How the Hearts of Triathletes Adapt

NUREMBERG, Germany, Sept. 1 (UPI) — A doctor in Germany says the hearts of triathletes’ adapt well if resistance and endurance training are combined.

Triathletes compete in multisport events consisting of swimming, cycling and running.


Dr. Michael Lell at the University of Erlangen-Nuremberg in Germany says endurance training includes running and swimming. Weightlifting, he says, is an example of resistance training while cycling is a combination of both.

He notes excessive training in either resistance or endurance leads to specific heart adaptations and extreme endurance training is thought to be associated with a predisposition to sudden cardiac events.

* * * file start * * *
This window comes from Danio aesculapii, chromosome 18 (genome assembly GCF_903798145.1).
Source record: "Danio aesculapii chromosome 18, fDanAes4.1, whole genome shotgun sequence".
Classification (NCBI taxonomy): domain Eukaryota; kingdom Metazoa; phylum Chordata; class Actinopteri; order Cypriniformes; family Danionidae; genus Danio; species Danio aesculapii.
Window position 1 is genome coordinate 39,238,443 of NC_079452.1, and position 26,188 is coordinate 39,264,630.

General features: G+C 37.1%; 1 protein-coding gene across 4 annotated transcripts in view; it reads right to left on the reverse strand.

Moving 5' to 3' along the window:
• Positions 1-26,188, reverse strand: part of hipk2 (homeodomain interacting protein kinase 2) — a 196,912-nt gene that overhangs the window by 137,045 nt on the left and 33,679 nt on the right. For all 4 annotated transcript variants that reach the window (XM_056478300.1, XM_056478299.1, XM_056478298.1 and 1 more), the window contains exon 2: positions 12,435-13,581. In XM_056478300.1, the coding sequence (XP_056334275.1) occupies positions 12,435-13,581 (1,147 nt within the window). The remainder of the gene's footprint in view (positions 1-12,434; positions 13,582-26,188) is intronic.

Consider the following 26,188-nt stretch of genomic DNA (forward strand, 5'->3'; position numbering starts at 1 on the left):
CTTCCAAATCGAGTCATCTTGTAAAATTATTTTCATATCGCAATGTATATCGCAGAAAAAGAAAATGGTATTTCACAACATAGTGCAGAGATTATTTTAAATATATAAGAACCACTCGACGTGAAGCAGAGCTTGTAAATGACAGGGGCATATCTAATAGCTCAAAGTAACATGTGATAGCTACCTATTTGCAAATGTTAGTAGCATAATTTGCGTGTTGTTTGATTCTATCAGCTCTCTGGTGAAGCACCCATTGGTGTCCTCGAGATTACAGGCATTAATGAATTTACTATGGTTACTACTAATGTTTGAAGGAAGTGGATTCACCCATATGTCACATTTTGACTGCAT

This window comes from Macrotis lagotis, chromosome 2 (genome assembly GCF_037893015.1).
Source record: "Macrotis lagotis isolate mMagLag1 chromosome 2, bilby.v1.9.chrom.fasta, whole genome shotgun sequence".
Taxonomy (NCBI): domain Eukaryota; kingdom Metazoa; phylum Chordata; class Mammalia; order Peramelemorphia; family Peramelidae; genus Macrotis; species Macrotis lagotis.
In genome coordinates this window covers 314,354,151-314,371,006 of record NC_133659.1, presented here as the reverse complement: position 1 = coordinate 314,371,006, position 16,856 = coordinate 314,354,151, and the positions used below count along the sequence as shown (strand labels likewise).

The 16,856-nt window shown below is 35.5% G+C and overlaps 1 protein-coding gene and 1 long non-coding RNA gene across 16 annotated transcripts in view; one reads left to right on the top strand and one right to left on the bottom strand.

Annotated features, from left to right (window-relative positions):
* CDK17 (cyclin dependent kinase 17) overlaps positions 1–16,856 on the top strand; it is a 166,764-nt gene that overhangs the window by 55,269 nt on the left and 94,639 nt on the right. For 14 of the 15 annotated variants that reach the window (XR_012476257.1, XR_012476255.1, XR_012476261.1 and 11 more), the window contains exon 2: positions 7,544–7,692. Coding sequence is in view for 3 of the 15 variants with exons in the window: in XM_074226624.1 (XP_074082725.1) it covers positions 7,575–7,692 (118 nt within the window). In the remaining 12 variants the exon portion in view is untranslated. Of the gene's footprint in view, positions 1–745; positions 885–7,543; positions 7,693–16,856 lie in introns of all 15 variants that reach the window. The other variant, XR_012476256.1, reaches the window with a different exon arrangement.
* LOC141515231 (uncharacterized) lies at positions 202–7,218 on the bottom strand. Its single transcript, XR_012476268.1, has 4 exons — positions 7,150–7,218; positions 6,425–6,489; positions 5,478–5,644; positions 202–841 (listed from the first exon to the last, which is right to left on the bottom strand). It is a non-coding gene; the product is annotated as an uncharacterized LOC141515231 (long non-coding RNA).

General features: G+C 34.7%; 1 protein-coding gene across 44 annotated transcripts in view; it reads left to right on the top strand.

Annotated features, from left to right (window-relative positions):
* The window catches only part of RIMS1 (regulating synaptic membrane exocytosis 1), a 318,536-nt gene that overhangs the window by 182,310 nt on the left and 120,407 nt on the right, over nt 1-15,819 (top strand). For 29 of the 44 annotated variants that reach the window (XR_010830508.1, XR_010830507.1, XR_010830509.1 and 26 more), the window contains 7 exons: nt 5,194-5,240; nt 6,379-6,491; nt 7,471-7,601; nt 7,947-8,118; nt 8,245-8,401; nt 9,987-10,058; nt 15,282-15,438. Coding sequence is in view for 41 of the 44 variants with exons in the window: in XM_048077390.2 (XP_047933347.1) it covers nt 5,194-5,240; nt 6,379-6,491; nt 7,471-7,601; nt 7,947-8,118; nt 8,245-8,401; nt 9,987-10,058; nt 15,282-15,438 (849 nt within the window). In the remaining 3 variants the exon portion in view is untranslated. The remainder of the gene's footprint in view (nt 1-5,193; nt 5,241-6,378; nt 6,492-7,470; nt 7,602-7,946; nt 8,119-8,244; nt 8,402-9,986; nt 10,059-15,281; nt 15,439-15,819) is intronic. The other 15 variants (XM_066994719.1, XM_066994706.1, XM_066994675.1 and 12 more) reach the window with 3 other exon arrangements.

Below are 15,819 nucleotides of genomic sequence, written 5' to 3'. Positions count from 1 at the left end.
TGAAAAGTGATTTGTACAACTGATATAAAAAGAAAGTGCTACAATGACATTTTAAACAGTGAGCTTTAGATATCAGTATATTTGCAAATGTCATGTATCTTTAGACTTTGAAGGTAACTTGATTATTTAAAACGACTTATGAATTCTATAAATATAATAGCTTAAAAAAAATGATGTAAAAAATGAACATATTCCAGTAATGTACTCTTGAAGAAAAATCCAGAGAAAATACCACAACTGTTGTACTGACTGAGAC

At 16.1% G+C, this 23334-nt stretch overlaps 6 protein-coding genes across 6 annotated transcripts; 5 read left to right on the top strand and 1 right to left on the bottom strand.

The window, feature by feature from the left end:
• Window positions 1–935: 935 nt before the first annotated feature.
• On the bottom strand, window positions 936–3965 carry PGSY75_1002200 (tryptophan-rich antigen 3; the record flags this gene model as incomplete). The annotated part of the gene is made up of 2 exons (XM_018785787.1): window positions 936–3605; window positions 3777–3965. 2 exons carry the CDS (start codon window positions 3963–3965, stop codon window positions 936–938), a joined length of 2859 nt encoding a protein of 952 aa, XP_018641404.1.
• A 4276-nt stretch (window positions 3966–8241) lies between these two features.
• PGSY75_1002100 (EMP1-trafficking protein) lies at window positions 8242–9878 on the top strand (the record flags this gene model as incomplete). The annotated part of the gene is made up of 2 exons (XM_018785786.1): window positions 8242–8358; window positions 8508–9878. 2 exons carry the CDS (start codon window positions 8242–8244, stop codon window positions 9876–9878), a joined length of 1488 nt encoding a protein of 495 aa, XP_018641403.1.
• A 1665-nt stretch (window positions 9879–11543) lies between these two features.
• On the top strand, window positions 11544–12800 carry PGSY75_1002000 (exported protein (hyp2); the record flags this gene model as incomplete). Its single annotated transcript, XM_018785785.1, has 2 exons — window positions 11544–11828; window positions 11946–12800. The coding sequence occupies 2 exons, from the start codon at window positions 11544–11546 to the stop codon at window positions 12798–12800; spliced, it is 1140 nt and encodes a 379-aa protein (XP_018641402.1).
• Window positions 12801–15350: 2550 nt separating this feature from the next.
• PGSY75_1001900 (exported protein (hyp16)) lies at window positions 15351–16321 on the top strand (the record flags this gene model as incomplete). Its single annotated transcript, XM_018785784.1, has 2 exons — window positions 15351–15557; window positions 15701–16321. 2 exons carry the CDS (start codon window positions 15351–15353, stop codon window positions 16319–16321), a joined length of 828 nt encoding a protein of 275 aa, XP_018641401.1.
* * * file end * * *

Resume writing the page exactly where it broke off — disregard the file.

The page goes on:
“Cardiac adaptations in elite triathletes in our study were not associated with sudden cardiac death,” Lell says in a statement.”The hearts of the triathletes in our study are stronger and able to manage the same workload with less effort.”

The study, published in Radiology, finds the triathletes’ resting heart rates were 17 percent lower than those of the control group.

Lell and colleagues conducted cardiac magnetic resonance imaging to compare the heart structures of 26 top national and international professional male triathletes — mean age 27.9 — to that of 27 male controls — mean age 27.3 — who were recreational athletes who exercised not more than 3 hours per week.

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